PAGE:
Stripping the appeal from the current system denies operators their due-process rights, the association contends.
MSHA has said that until 2007, its pattern of violations screening was "decentralized and lacked a consistent, structured approach."
That changed after back-to-back disasters in 2006 at the Sago and Aracoma mines in West Virginia, and at the Darby No. 1 mine in Kentucky. MSHA developed new screening criteria and a scoring system to produce new computer-generated lists.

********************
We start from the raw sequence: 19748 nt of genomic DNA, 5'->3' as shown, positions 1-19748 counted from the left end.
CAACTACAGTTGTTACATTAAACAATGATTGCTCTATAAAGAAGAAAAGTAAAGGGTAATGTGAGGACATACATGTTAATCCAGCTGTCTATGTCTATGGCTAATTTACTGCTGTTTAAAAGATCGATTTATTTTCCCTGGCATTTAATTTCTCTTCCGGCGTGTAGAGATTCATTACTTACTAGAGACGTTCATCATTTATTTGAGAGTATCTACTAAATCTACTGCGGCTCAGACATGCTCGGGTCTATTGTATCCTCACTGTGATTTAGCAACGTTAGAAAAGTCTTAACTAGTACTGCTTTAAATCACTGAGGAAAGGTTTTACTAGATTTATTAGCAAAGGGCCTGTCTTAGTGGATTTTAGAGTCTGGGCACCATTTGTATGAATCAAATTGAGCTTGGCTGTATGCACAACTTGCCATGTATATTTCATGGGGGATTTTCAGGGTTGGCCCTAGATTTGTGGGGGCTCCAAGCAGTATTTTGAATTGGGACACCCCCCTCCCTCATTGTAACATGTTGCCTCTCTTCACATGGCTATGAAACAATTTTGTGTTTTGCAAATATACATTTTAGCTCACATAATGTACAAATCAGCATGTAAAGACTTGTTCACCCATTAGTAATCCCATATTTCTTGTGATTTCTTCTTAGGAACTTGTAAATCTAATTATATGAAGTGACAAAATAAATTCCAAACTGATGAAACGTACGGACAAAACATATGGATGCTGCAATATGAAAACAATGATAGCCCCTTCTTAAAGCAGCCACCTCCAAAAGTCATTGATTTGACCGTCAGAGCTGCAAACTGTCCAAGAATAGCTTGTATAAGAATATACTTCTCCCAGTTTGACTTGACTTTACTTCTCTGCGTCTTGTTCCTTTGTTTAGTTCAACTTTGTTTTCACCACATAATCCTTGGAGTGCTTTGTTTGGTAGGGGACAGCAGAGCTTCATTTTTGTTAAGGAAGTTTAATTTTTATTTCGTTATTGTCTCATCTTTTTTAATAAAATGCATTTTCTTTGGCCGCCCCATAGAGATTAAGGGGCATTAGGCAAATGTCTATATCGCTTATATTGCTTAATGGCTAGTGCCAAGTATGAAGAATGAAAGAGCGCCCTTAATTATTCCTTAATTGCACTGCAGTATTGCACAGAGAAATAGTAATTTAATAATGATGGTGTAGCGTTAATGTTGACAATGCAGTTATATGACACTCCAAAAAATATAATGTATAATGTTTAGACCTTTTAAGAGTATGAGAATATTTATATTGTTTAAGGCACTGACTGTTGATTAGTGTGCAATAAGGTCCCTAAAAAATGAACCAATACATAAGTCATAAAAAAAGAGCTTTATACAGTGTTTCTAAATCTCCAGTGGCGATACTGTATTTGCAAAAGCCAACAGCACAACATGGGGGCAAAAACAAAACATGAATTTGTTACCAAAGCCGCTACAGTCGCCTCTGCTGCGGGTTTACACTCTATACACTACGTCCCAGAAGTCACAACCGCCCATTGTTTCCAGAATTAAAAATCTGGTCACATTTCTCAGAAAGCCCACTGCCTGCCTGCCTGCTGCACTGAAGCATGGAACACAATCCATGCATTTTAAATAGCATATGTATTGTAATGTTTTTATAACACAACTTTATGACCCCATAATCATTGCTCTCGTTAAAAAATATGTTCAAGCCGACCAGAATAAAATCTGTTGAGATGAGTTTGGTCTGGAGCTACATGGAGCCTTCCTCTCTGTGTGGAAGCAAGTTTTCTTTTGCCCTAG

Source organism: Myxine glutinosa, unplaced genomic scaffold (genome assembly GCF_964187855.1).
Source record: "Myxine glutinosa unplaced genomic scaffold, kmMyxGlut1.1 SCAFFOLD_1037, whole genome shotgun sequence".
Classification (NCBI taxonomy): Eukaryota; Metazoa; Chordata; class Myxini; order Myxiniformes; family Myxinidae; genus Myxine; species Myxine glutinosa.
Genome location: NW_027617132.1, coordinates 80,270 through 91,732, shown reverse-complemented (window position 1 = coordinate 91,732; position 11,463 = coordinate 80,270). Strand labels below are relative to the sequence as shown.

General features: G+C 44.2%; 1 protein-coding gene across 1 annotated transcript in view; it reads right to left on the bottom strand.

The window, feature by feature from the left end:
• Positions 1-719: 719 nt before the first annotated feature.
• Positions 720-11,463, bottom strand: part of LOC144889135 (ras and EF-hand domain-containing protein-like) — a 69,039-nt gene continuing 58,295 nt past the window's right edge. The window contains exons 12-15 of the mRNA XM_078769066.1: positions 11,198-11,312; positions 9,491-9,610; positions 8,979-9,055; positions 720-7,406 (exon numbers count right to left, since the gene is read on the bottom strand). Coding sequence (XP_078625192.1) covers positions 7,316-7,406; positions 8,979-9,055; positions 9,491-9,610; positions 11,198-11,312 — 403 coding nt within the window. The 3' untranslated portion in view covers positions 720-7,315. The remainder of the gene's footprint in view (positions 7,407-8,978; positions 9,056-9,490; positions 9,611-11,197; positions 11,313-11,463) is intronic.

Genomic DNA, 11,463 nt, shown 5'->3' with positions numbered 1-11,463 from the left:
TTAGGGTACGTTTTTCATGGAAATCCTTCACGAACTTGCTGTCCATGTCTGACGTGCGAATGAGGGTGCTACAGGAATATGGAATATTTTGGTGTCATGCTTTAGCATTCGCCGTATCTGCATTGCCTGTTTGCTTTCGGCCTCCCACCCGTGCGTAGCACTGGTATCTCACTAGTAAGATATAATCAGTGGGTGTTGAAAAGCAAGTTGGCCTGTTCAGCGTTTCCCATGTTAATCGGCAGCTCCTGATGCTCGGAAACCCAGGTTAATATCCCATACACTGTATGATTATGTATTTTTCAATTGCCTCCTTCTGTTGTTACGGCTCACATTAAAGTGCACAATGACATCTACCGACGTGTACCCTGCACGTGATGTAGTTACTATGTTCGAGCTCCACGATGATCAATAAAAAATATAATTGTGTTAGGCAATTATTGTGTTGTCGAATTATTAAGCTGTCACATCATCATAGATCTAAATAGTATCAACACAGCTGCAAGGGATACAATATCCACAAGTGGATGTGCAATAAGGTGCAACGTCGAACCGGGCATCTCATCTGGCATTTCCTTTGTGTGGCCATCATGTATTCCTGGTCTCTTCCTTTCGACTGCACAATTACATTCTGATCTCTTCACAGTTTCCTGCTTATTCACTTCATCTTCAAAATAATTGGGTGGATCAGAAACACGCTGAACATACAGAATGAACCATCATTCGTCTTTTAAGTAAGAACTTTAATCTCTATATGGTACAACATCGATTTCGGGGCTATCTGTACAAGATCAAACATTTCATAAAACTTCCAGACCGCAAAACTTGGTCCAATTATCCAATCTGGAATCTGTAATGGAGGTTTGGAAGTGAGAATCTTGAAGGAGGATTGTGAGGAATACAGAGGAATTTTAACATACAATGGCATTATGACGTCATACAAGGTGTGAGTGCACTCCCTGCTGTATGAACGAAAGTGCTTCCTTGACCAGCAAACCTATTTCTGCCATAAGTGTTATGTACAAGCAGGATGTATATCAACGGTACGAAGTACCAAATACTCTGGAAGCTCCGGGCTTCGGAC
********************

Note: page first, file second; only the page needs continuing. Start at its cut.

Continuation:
Main said the numbers show the new system is working: In 2010, 53 mines were identified during the screening process, and 17 received letters they could be labeled pattern violators. Last year, only 20 mines met the screening criteria, and only four received such notices.That shows the new rules "will not affect most of the mines in this country," Main said. "And those who have problems have opportunities to fix those problems." The National Mining Association, however, said the rule means some operators will "unjustifiably" be put on a pattern of violations list, "the agency's most severe enforcement tool, with little or no protection." Operators and the public have been able to view violation data online since April 2011, and Main said it is up to the companies to check for any potential problems. There is nothing in the Mine Act, Main said, that requires MSHA to warn the operators. But those who see they have a problem developing can submit an improvement plan to MSHA, which can consider that as a mitigating circumstance in its review. The rule is the third regulation MSHA has issued to try to prevent coal dust explosions like the one at Upper Big Branch. In June 2011, it passed new standards for rock dusting, or the application of pulverized limestone to render coal dust inert. Last year, it passed rules related to problems at Upper Big Branch, including ventilation, methane, roof control and accumulation of combustible materials.